In the lane snow was glistening. Sherwood Hall Lane, that is. But it wasn't snow that was glistening. It was water from a broken main that left approximately 32 customers caught in a drought surrounded by seven to eight inches of snow.
On Friday afternoon, at around 2, Fairfax County Water Authority got a call concerning a loss of water near the intersection of Sherwood Hall Lane and Parkers Lane in the Mount Vernon District. The call had come from Dr. Timothy Russell, president, Sherwood Hall Medical Center Condominium Association.
Although that building, at 2616 Sherwood Hall Lane, just before the intersection, in which he and various other physicians have their offices, was not affected, he became suspicious when he noticed "water seeping onto the roadway from beneath the surface."
"I normally walk to the office. That's how I noticed the water coming up through the roadway," he explained. "The Authority got there pretty fast and were working away when I left."
AMONG THOSE directly impacted were the Sherwood Regional Branch of the county library system and the offices of Mount Vernon District supervisor Gerald W. Hyland (D). His office is on the second floor of the library building at 2501 Sherwood Hall Lane. Both remained open until their normal closing time of 6 p.m.
"When I got a call from my staff saying they didn't have any water, I knew exactly what the problem was. I had seen this small geyser coming out of the street at Sherwood Hall Lane and Oaklawn Drive, right near where I live," Hyland recalled.
"The snowstorm was not the causal factor," said Jeanne Bailey, public affairs officer, Fairfax County Water Authority. "These types of breaks are more consistent with fluctuating temperatures and the unusually cold temperature we have been experiencing."
She verified, "We have had more breaks for this early time of year, but not more than we normally have when we get these extremely cold periods."
As Dr. Russell had observed, Authority crews responded quickly and were able to turn off the water immediately, according to Bailey. "But, we are like any other customer. Before we can do any digging, we have to alert Miss Utility. They, in turn, verify the location of all underground utilities in the immediate area of the dig. That way no other damage is done by mistake," Bailey explained.
THE LEAK IN THE PIPE was repaired by 9 p.m. Then a valve problem was discovered, which delayed water service’s being restored until approximately 3 a.m., Saturday, Bailey acknowledged. "There were several service interruptions in other areas of the Mount Vernon district, but none that caused extensive delays in water availability to customers," she noted.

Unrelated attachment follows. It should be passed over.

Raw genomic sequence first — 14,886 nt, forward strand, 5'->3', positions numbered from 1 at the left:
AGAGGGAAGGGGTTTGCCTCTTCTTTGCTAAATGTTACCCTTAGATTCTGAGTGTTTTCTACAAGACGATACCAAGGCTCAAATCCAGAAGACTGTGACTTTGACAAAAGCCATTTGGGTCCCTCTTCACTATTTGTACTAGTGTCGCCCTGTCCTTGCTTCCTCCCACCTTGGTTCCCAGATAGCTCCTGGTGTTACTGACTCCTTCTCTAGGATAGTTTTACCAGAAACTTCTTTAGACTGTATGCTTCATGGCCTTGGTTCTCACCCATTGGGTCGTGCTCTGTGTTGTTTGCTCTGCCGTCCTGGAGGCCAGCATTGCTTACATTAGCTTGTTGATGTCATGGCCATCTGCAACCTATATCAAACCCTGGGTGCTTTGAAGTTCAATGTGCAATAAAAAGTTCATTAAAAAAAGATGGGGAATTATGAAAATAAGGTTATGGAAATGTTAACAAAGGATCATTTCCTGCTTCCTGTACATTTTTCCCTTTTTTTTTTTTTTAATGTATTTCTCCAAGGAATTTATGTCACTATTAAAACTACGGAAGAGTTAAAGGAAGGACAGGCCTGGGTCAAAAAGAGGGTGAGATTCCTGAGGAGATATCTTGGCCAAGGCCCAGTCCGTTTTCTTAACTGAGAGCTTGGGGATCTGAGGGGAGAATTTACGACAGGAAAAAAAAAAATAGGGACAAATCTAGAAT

Although the new District Building, which houses the Mount Vernon Police Station, and the Mount Vernon Station of the Fairfax County Fire and Rescue Department are near the site of the break, neither was affected. However, the situation did call for adjustments in police duties, according to Police Lt. Joseph Hill.
"The Motor Section responded to relieve other patrols for regular duty," Hill explained. "They were assigned to help traffic at the intersection and assist motorists and pedestrians from becoming involved with the ice on the road surface."
AS FAR AS traffic problems during the storm were concerned, Hill noted, "It was a typical snow day. There were no serious incidents. Mainly just some fender benders.
"Our serious accident occurred well after the storm, when a teen-ager was killed in an accident on Old Colchester Road. It appears to be related to speed rather than weather." In that accident, a car slammed into a tree, killing one passenger and injuring the driver and another passenger.
Schools throughout the Mount Vernon area remained closed through Friday, according to Mary Shaw, communications specialist, Fairfax County Public Schools. "Because the system is so large, we decided to stay closed so that all the side roads could be completely cleared," she explained.
"There is also the consideration of making sure that the school parking lots are cleared. Many of them are quite large, and it takes a while to clear them," Shaw stated.
THAT CHORE OF making sure the highways were cleared did prove to be a challenge, said Joan Morris, Virginia Department of Transportation spokeswoman. "With the snow continuing to fall at such a steady rate, it became a matter of just keeping up, rather than getting ahead," she said.
"We had 1,300 trucks and plows out removing snow and spreading salt, but it wasn't until Thursday evening that we began to get control of the situation," Morris said. "There were no real trouble spots. The misery was pretty well spread around."
During this recent storm, VDOT tried a new game plan for snow removal, according to Morris. "We placed 40 percent of our equipment in subdivisions to deal with secondary roads and kept 60 percent on the major highways. It seemed to work very well for us," she concluded.